These cleaning tips will ensure that all of your dark clothing looks their best and keeps their color, even after repeated laundering.

By Stephanie Lovelle
November 06, 2019

For many of us, black and dark clothing are wardrobe essentials, which means there's nothing more irritating than when those items begin to lose their color. From your favorite little black dress and skinny jeans to your go-to dark shirts and skirts, these tips on washing dark clothes from Brian Sansoni, senior vice president of communications, outreach, and membership at the American Cleaning Institute, will ensure that those deep hues never fade away.

Related: How to Wash White Clothes

Before You Wash

Make sure to separate clothing before washing in order to avoid dye staining. You should have whites alone, pastels and medium colors together, and brights and darks separately. While all dark clothes (such as black, dark blues, or dark reds) can be washed together, Sansoni suggests adding a dye-trapping sheet to your washer when laundering dark clothing, which absorbs and traps loose dyes during the wash cycle. Another way to protect against dyes coming into contact with each other is to turn the garments inside out, washing with the clothing tag on the outside.

It's best to get in the habit of looking at care labels when doing laundry. "Regardless of color, always follow the fabric care label. It will tell you whether machine washing, hand-washing, or dry cleaning is recommended," says Sansoni. Make sure you have any supplementary cleaning products designed for washing dark clothes, if necessary. "There are laundry products that are formulated to lessen the fading. Be sure to read the product label and look for features like 'color guard' or 'for black' or 'dark clothes,'" he says.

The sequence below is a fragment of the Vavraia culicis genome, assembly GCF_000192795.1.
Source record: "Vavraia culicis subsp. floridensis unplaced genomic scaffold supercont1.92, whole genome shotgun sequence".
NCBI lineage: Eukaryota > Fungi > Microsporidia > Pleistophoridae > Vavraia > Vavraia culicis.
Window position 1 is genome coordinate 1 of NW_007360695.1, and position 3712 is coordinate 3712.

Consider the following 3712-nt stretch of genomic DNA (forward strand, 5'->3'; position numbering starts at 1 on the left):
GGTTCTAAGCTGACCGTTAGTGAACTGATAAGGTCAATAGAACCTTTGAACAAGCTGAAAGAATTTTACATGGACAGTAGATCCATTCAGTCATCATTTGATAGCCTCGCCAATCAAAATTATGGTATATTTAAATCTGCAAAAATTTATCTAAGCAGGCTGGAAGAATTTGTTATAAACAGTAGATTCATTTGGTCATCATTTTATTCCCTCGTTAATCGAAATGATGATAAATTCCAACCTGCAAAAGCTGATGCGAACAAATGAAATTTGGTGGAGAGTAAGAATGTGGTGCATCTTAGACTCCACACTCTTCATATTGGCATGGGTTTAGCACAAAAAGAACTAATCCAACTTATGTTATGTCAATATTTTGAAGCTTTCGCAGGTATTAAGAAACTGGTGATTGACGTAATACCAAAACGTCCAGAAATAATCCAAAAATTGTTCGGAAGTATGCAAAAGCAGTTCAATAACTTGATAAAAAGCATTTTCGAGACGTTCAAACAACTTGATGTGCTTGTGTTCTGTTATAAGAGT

During the Wash Cycle

You might think that warm or hot water is best for cleaning clothing and getting rid of germs, but that's not always the case. If you're washing the clothes of someone who is sick or you live in a cold-weather state where water temperatures can be 40 degrees or below, thus making detergents less effective, it's true that warm or hot water may be best. If those factors aren't the case, though, it's best to use cold water on dark clothing. "Hot water and drying clothes in a dryer can cause fading to happen faster. Cold water is preferred," he says.

Using cold water also decreases the chance of clothes shrinking, wrinkling, or bleeding, and it'll help save you money. According to a survey conducted by Wakefield Research for the American Cleaning Institute, "Ninety percent of the energy our washing machines use goes toward heating water." To prevent any damage to clothing, be aware that washing clothes more frequently than necessary can shorten their lifespan. When washing, use the shortest full-cleaning cycle available on your washing machine. "Pretreat stains to help ensure you get it clean the first time and avoid rewashing," says the expert. He also recommends understanding when you simply don't need to wash a particular item of clothing. "Some items do not need to be washed with every wear. If it's a small stain and the clothes are clean otherwise, spot-treating should work between washes," he says.

Drying Dark Clothes

Just as washing clothes in a smaller load to reduce friction and using cold water over hot, you'll want to minimize the amount of heat applied to your dark garments. "Air drying is ideal for dark clothes," says Sansoni. "If you do put it in the dryer, check that stains are gone first since heat will set stains in clothing,  then be sure to use a gentle cycle setting and low heat."

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